Andy Murray has been chosen as the flag bearer for the Great Britain team at the opening ceremony for the Olympic Games in Rio.
The Wimbledon and Olympic champion will have the honour of leading out the team at the Maracana Stadium on Friday night, being chosen ahead of cyclist Sir Bradley Wiggins and boxer Nicola Adams.
A delighted Murray said: "This is my third Olympic Games and it is a very special competition for me. I obviously have great memories of London and I am 100 per cent focused on winning here in Rio. The privilege of being the flag bearer is a moment I will remember for the rest of my life and will certainly be one of the highlights of my career.
"I hope to do the team proud on Friday and wish all of the British athletes the best of luck for the Games ahead."
It will be the first time a tennis player has led out the British team, and shows what high esteem Murray is held in among his fellow British Olympians, many of whom will also be defending Olympic titles.
Murray's victory in 2012, when he thrashed Roger Federer in straight sets, helped bury the memory of his Wimbledon defeat against the Swiss legend a month earlier, and was the start of a stellar year in which he won the US Open and Wimbledon.
Fans booking corporate hospitality for the ATP World Tour Finals at the O2 Arena in November will be keen to see if the return of Ivan Lendl as coach and a second Wimbledon title will herald another glorious year for the Scot. The end-of-year spectacular is one of the very few notable tennis tournaments in which Murray is yet to make an impact.
Murray will not have to face Federer this time, or his compatriot Stan Wawrinka, but while neither Swiss star will be fit, Rafael Nadal will be back after being absent from Wimbledon with a wrist problem. Having also missed the London Olympics with injury, he will be bidding to regain the title he secured in 2008.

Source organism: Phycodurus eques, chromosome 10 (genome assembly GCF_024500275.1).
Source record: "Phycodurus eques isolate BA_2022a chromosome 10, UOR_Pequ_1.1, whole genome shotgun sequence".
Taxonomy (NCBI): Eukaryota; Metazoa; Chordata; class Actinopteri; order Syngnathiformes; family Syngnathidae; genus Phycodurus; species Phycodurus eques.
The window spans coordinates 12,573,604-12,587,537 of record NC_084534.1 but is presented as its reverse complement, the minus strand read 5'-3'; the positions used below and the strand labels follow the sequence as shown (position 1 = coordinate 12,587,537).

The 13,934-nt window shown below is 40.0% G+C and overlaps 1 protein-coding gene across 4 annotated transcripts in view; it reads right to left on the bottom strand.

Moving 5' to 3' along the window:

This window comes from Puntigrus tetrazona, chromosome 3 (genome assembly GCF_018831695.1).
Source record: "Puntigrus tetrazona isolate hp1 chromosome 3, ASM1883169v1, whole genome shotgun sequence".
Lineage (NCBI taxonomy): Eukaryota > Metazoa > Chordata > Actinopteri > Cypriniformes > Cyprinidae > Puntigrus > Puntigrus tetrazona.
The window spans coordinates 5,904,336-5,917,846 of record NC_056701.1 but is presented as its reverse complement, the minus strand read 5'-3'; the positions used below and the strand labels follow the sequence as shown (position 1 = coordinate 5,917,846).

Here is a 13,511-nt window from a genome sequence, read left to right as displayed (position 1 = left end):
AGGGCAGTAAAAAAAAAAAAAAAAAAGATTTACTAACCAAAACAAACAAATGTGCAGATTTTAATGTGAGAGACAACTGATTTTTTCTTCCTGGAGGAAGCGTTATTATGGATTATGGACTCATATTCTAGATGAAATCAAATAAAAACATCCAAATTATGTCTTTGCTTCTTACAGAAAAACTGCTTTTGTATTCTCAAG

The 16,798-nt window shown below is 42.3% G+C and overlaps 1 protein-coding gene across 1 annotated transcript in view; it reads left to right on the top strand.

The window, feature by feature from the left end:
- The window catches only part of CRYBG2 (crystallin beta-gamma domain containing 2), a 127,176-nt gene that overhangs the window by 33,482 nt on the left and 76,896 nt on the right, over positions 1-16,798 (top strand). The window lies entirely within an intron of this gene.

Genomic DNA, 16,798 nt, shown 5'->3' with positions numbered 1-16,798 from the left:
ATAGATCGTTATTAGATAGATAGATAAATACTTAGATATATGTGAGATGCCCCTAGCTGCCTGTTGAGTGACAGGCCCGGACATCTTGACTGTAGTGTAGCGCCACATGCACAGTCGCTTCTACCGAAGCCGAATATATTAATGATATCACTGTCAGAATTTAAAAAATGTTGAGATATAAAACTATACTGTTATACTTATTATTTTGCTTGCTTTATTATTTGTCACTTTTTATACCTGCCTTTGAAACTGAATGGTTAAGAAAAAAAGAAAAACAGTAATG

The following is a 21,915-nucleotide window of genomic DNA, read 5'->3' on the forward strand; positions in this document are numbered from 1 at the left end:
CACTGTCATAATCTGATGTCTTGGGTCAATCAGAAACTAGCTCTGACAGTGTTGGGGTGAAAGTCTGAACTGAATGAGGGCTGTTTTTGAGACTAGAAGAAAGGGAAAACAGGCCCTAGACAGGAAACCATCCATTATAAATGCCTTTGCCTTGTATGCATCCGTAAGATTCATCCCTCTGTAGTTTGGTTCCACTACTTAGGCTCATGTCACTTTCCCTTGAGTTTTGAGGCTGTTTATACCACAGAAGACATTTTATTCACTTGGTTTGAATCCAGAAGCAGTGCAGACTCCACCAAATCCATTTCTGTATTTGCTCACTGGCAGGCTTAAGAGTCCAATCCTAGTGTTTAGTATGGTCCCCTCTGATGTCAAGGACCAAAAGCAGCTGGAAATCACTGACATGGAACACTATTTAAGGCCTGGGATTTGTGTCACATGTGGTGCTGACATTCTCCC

As ever, the biggest challenge will come from Novak Djokovic, who was Serbia's flag bearer in London but failed to win a medal after Murray beat him in the semi-final and Juan Martin del Potro won the bronze medal match.
The tournament may have an impact on qualifying for the World Tour Finals, as ranking points are available for the Olympic tournament.
As well as taking part in the singles, Andy Murray will be joining his brother Jamie in the doubles. The Murray brothers will be seeking to win Great Britain's first doubles gold since the sport returned to the Olympics. Andy Murray himself won silver alongside Laura Robson in the mixed doubles four years ago, while Tim Henman and Neil Broad won silver in the men's doubles in 1996.
Hopes of a first British medal in the women's singles are likely to rest with Johanna Konta. She is seeded tenth, four places above her WTA ranking.
By Alex Brundell